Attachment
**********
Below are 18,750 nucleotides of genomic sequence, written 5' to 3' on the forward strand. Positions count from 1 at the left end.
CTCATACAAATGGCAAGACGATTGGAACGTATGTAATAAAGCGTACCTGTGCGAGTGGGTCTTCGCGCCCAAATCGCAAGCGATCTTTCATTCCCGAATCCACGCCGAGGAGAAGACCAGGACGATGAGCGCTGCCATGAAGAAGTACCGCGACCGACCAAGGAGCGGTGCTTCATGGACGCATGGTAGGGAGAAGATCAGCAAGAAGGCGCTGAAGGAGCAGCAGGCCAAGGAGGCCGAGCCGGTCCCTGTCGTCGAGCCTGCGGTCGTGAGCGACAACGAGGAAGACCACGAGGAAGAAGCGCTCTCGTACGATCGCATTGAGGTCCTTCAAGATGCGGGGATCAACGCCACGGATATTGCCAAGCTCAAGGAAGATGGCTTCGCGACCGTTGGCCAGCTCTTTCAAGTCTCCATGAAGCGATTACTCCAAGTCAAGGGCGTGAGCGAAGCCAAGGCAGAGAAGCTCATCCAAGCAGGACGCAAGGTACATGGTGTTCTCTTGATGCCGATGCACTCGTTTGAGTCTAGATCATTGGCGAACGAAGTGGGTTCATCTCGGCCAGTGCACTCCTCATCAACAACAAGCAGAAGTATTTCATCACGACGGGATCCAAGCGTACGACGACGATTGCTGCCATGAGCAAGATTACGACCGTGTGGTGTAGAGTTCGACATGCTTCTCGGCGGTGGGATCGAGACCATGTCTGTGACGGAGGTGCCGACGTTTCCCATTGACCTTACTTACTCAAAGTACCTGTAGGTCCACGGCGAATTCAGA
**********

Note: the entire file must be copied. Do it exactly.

Below are 18,750 nucleotides of genomic sequence, written 5' to 3' on the forward strand. Positions count from 1 at the left end.
CTCATACAAATGGCAAGACGATTGGAACGTATGTAATAAAGCGTACCTGTGCGAGTGGGTCTTCGCGCCCAAATCGCAAGCGATCTTTCATTCCCGAATCCACGCCGAGGAGAAGACCAGGACGATGAGCGCTGCCATGAAGAAGTACCGCGACCGACCAAGGAGCGGTGCTTCATGGACGCATGGTAGGGAGAAGATCAGCAAGAAGGCGCTGAAGGAGCAGCAGGCCAAGGAGGCCGAGCCGGTCCCTGTCGTCGAGCCTGCGGTCGTGAGCGACAACGAGGAAGACCACGAGGAAGAAGCGCTCTCGTACGATCGCATTGAGGTCCTTCAAGATGCGGGGATCAACGCCACGGATATTGCCAAGCTCAAGGAAGATGGCTTCGCGACCGTTGGCCAGCTCTTTCAAGTCTCCATGAAGCGATTACTCCAAGTCAAGGGCGTGAGCGAAGCCAAGGCAGAGAAGCTCATCCAAGCAGGACGCAAGGTACATGGTGTTCTCTTGATGCCGATGCACTCGTTTGAGTCTAGATCATTGGCGAACGAAGTGGGTTCATCTCGGCCAGTGCACTCCTCATCAACAACAAGCAGAAGTATTTCATCACGACGGGATCCAAGCGTACGACGACGATTGCTGCCATGAGCAAGATTACGACCGTGTGGTGTAGAGTTCGACATGCTTCTCGGCGGTGGGATCGAGACCATGTCTGTGACGGAGGTGCCGACGTTTCCCATTGACCTTACTTACTCAAAGTACCTGTAGGTCCACGGCGAATTCAGA